According to House, the four leadership styles are: directive, where the leader is not seeking participation; supportive, displaying friendliness and interest; participative, seeking suggestions; and achievement oriented, setting challenging goals. Situational factors include a subordinate's personality, perceived ability, and environmental characteristics.

House concludes that, under certain situations, the leader's behavior can impact a follower to effectuate a specific outcome. For example, an ambiguous job situation may involve a directive style to provide a clear path to reach a goal. In this case, and others, leadership style influences the motivation, satisfaction, and performance of subordinates by clarifying their path to achieve goals under a given set of circumstances.

Robert Tannenbaum and Warren Schmidt provide a leadership continuum of seven different styles. [14] The choice of style depends on the relationship between the authority of the leader and the latitude given to subordinates. The extremes range from an autocratic, boss-centered style that is very task and control oriented to a democratic , subordinate-centered style that is very relationship and people oriented. Tannenbaum and Schmidt did not embrace a particular style. Rather, they determine that the most effective leaders adopt the most appropriate style suitable to circumstances.

Perhaps the most widespread situational model is the one developed by Paul Hersey and Kenneth Blanchard. [15] The model consists of two dimensions that reflect the connection between task and relationship behavior. The element that ties the two dimensions together is the ability and willingness of the subordinate to perform a task; in other words, the maturity of the subordinate.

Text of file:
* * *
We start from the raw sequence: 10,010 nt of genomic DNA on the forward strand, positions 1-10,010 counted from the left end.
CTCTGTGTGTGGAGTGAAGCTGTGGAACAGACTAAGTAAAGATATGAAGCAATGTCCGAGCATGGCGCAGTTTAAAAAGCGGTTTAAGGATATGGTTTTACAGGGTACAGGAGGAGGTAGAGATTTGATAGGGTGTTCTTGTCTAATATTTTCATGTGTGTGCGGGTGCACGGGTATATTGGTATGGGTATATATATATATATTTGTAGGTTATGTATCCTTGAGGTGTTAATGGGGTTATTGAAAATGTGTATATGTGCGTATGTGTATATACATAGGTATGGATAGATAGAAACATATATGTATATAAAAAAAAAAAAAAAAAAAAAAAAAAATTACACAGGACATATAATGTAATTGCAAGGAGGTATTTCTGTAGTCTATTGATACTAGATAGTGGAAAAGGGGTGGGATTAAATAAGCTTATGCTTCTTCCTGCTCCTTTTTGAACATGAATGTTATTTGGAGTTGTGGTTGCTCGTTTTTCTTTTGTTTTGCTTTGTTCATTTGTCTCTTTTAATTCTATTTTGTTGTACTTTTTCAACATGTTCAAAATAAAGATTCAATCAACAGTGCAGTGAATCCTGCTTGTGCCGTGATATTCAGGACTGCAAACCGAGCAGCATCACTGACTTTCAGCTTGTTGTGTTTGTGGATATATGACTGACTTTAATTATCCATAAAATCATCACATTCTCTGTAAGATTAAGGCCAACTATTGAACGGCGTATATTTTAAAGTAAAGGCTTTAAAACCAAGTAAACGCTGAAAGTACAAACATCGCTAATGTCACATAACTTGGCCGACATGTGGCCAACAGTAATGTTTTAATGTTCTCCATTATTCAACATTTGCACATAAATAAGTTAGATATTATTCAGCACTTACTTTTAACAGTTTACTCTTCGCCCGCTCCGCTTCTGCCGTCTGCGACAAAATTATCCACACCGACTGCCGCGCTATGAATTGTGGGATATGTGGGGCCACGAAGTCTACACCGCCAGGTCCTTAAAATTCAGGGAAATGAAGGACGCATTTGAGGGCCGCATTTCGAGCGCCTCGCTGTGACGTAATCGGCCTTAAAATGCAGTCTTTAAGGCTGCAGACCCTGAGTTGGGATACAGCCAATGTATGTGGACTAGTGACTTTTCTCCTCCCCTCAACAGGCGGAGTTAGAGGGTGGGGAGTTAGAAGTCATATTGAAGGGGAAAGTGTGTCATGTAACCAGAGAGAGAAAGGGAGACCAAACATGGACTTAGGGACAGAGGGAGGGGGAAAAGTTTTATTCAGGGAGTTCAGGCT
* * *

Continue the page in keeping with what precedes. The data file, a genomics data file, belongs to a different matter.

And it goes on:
The two dimensions create a matrix divided into four quadrants: delegating, participating, selling, and telling. Delegating reflects low task and low relationship, allowing the subordinate to make decisions. Participating is high relationship and low task, allowing the subordinate to participate in a decision. Selling reflects high task and high relationship, where the leader makes a decision and sells it. Telling is high task and low relationship, where the leader decides and proclaims the decision.

The overall conclusion by Hersey and Blanchard is that no "best" leadership style exists. Instead, a leader, particularly an effective one, must adjust his or her style accordingly depending on in which quadrant, or circumstance, he or she finds himself or herself in connection with task and people relationships. Once again the key is to match one's maturity level and situation in question. This requires leaders to constantly know their subordinates, as well as develop their own ability and willingness to change styles, such as participating and telling. [16]

[12] James H. Donnelly, James L. Gibson, and John M. Ivancevich, Fundamentals of Management , Business Publications, Inc., Piano, TX 1981, pp. 301 “305.

[13] James H. Donnelly, James L. Gibson, and John M. Ivancevich, Fundamentals of Management , Business Publications, Inc., Piano, TX 1981, pp. 305 “306.

[14] James H. Donnelly, James L. Gibson, and John M. Ivancevich, Fundamentals of Management , Business Publications, Inc., Piano, TX 1981, p. 295.

[15] Paul Hersey and Kenneth H. Blanchard, Management of Organizational Behavior , Prentice Hall, Englewood Cliffs, NJ, 1982, pp. 183 “219.

[16] Paul Hersey and Kenneth H. Blanchard, Management of Organizational Behavior , Prentice Hall, Englewood Cliffs, NJ, 1982, pp. 183 “219.




Leading High Performance Projects